HOUSE BILL REPORT
This analysis was prepared by non-partisan legislative staff for the use of legislative members in their deliberations. This analysis is not a part of the legislation nor does it constitute a statement of legislative intent.
As Reported by House Committee On:
Technology & Economic Development
Title: An act relating to distributed generation.
Brief Description: Concerning net metering.
Sponsors: Senate Committee on Energy, Environment & Technology (originally sponsored by Senators Palumbo, Carlyle, Mullet, Wellman, Ranker, Keiser, McCoy, Frockt, Rolfes, Pedersen and Hasegawa).
Technology & Economic Development: 2/22/18 [DPA].
HOUSE COMMITTEE ON TECHNOLOGY & ECONOMIC DEVELOPMENT
Majority Report: Do pass as amended. Signed by 11 members: Representatives Morris, Chair; Kloba, Vice Chair; Tarleton, Vice Chair; Doglio, Fey, Harmsworth, Hudgins, Manweller, Santos, Slatter and Wylie.
Minority Report: Do not pass. Signed by 2 members: Representatives Nealey and Steele.
Minority Report: Without recommendation. Signed by 1 member: Representative Young.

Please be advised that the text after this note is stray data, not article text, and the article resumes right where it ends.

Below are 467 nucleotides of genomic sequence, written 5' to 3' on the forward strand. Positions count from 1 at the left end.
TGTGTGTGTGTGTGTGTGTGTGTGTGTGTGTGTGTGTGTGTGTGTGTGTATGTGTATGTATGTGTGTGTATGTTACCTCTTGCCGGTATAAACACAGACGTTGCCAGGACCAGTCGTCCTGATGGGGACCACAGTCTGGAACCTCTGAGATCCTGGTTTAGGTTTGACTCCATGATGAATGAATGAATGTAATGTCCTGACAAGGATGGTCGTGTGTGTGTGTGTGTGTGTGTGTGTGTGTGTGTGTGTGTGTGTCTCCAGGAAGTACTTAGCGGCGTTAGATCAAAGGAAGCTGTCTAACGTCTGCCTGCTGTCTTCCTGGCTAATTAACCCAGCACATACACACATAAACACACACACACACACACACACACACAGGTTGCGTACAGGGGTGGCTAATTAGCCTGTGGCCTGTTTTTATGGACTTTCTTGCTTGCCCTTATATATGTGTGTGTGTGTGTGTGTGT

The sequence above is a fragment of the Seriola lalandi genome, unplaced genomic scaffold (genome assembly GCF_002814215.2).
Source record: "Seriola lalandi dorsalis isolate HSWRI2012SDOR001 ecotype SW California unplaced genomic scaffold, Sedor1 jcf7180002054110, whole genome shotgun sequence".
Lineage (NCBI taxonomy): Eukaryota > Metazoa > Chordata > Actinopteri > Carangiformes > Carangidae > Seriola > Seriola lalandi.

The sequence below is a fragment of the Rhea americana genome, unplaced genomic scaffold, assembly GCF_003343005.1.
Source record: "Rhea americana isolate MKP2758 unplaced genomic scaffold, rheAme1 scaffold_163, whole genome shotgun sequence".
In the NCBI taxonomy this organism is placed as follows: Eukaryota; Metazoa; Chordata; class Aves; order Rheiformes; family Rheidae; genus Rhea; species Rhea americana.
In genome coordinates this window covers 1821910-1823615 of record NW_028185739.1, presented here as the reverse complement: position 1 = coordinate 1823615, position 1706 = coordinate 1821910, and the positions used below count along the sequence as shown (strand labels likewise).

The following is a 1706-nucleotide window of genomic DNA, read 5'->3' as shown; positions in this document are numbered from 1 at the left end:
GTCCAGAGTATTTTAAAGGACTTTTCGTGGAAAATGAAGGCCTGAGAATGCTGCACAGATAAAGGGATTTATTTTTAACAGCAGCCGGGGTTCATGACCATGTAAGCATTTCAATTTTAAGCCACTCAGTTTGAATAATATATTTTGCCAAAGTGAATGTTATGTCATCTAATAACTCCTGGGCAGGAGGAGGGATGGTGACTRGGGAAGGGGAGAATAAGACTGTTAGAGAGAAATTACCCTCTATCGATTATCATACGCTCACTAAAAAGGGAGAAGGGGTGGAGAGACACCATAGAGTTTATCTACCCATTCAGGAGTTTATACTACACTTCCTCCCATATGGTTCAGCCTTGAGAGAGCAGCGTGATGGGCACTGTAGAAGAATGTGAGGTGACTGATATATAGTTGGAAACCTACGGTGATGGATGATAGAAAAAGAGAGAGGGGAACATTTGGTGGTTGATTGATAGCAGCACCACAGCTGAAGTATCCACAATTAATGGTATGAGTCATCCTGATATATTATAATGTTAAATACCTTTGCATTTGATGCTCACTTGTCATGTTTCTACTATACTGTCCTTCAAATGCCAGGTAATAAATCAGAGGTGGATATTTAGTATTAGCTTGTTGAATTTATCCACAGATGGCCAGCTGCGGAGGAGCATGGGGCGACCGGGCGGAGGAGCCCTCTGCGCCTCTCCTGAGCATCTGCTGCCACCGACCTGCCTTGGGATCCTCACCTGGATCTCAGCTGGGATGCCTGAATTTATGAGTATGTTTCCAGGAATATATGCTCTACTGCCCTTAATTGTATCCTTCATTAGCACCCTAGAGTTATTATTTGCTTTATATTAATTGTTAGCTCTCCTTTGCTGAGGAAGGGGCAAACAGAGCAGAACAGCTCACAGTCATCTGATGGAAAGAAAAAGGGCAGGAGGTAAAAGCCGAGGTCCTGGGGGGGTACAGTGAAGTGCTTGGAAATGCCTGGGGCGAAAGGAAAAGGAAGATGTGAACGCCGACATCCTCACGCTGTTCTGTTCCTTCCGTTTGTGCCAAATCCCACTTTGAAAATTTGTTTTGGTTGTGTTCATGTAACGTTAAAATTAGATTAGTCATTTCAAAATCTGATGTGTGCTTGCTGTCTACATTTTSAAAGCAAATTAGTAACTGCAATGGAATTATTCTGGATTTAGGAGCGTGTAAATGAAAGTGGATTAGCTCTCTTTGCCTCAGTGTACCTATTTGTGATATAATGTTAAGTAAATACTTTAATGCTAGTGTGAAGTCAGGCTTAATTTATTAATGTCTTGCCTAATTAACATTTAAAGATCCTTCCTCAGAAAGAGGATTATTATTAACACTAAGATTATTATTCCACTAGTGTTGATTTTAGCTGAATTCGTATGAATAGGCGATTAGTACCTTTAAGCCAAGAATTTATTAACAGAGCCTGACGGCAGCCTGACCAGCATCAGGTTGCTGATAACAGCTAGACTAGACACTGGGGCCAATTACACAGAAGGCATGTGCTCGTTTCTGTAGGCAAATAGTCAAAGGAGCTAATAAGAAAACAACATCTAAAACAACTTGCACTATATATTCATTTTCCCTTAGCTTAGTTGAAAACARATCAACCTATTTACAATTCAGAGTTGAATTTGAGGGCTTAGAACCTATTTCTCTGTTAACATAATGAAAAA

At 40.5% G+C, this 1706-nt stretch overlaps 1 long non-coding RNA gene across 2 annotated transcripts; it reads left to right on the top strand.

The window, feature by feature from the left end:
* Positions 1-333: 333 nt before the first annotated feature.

Staff: Nikkole Hughes (786-7156).
An electric utility must offer to make net metering available to eligible customer-generators on a first-come, first-served basis until the cumulative generating capacity of net metering systems equals 0.5 percent of the utility's peak demand during 1996. Not less than one-half of the utility's 1996 peak demand available for net metering systems must be reserved for the cumulative generating capacity attributable to net metering systems that generate renewable energy.
An electric utility must measure the net electricity produced or consumed during the billing period in accordance with normal metering practices. If the electricity supplied by the electric utility exceeds the electricity generated by the customer-generator and fed back to the electric utility during the billing period, the customer-generator must be billed for the net electricity supplied. If the electricity generated by the customer-generator exceeds the electricity supplied by the electric utility, the customer generator:
must be billed for the appropriate customer charges for that billing period; and